September 2, 2020 (8:20 PM)

3 min read

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Sociologist Nicole Curato Ph.D. talks about constructing a better new normal during the 2nd online conversation initiated by the Social Sciences Department entitled, “Imagining Post-COVID-19 Philippines: Critical Reflections on Deliberative Democracy” , August 29. Photo taken from @ADDU_SS Twitter page

To address the pandemic response issues of the Filipinos, renowned Sociologist Nicole Curato Ph.D. in the 2nd Social Sciences Online Conversation last August 29 stated that ‘deliberative democracy’ was a necessary component.

Curato defined deliberative democracy as “a political apparatus where decisions made together as a society are based on good reason.” In this type of democracy, “no single person has monopoly of good reason.”

To construct a better new normal, she emphasized that leaders should start by engaging in discussions not only with the experts but also with the poor and the marginalized.

“We can do better if we start thinking about the pandemic from the perspective of the most vulnerable in our society,” she said 

“The new normal is still under construction. We still don’t know what the new normal is now, but we can still make a case for what the new normal should be,” she added.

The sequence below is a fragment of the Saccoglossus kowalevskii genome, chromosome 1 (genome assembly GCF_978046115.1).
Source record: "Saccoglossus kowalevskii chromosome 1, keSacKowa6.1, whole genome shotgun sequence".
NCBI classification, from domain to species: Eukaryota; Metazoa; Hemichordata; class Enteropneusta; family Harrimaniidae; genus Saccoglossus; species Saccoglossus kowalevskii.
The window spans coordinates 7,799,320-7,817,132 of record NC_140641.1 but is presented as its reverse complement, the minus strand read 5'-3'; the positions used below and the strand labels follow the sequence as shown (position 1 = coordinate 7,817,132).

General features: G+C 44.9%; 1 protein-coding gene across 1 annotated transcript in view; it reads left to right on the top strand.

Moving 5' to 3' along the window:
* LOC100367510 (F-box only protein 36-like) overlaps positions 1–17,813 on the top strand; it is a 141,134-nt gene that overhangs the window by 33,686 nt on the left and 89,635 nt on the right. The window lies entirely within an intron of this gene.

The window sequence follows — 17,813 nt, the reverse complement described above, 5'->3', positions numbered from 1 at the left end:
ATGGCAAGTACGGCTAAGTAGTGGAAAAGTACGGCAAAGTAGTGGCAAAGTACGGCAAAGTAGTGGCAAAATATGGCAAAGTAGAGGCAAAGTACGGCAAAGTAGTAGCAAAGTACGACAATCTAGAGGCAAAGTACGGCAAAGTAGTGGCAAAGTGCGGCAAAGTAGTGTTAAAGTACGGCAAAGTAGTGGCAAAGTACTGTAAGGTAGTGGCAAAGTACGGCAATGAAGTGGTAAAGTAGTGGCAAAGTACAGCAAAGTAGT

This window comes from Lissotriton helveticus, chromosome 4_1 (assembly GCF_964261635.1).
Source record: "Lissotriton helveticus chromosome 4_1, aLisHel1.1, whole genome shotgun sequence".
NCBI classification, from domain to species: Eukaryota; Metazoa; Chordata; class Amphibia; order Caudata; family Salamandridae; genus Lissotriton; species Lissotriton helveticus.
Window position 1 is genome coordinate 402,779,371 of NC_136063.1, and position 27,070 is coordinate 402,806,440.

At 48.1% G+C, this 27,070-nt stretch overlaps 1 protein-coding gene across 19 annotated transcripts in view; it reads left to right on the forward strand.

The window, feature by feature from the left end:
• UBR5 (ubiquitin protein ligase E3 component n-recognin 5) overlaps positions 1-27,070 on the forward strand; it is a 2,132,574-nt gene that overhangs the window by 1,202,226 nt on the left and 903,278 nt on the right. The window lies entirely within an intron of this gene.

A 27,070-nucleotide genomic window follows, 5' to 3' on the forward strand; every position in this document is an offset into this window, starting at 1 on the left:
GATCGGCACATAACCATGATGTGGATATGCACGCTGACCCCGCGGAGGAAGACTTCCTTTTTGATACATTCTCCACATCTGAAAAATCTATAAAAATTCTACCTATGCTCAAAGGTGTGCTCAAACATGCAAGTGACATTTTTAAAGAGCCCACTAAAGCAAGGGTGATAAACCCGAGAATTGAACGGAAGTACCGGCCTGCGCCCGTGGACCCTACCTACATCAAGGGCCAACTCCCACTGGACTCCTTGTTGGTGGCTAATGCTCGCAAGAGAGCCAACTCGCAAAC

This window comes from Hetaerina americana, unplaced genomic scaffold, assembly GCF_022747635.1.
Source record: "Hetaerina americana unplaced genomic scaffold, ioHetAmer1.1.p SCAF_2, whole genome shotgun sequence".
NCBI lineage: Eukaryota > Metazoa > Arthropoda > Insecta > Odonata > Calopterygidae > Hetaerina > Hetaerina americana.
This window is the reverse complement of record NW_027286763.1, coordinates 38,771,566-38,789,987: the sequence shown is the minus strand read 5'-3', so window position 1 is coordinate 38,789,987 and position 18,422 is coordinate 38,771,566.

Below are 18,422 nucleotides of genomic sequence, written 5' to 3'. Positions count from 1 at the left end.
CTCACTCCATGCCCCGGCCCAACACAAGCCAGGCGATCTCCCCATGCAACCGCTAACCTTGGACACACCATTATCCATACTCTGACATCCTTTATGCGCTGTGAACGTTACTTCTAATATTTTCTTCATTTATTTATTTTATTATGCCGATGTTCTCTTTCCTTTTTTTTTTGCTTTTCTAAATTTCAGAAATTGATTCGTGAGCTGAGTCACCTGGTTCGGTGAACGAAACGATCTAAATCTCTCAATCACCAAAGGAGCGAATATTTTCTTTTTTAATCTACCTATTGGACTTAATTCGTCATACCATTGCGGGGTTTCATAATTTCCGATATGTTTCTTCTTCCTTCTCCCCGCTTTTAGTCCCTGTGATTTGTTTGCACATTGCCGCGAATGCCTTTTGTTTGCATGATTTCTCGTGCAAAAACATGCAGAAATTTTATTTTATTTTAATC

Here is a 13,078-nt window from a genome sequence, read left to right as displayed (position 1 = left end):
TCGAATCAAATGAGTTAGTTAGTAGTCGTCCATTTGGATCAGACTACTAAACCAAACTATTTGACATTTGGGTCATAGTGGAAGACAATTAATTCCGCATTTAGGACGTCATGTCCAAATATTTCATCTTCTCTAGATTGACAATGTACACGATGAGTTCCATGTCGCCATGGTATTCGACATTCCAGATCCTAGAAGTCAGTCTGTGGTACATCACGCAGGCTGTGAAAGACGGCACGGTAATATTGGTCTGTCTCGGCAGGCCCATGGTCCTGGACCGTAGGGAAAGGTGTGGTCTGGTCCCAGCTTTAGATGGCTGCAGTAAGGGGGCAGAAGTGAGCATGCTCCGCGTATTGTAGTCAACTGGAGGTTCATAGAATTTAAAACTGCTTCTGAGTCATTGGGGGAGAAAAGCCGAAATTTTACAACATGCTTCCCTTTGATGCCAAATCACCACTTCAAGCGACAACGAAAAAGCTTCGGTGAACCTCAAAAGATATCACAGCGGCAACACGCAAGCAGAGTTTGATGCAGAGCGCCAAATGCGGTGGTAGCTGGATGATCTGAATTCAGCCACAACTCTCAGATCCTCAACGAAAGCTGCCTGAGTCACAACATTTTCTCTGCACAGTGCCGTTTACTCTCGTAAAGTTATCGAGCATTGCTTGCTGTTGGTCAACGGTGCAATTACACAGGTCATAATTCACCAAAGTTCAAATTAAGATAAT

Dr. Curato further argued the need to recalibrate the strategies of lawmakers and experts toward disaster response.

“Andami na nating learnings from other disasters, from the perspective of the poor, pero parang hindi tayo natututo because the problem is we just deliberate among experts, and policymakers,” Curato stated.

“We try to speak for the poor but we don’t really speak with the poor.” 

She closed her talk with a reiteration of inclusive policymaking. 

“We can construct the new normal as a time of creativity, solidarity, innovation, and inclusive deliberation where we finally listen to the voices of people that we don’t really hear from all the time.”

“The new normal is not a given, the new normal is up to us to construct,” Dr. Curato concluded.

Karlo Torreon, SS Representative, expressed how the online conversation was directed to help students ask relevant questions regarding the current situation of national democracy, whether the voices of the people are being heard, and how much of what is said is being accounted for.

“We wanted to formulate the importance of deliberative democracy that it is not only bounded upon the critical discourse of opinions and ideas but rather have a realization if the decision-making of our government promotes inclusive deliberative processes in pursuit of the common good for Filipinos,” Torreon said.

Torreon also asserted the importance of the event in today’s context because of the unpopular decisions being carried out by the government.

“Through Deliberative democracy, we wanted to remind Ateneans that [the] government should embody the genuine needs of its citizens as their decisions are literally a matter of life and death,” he stated.



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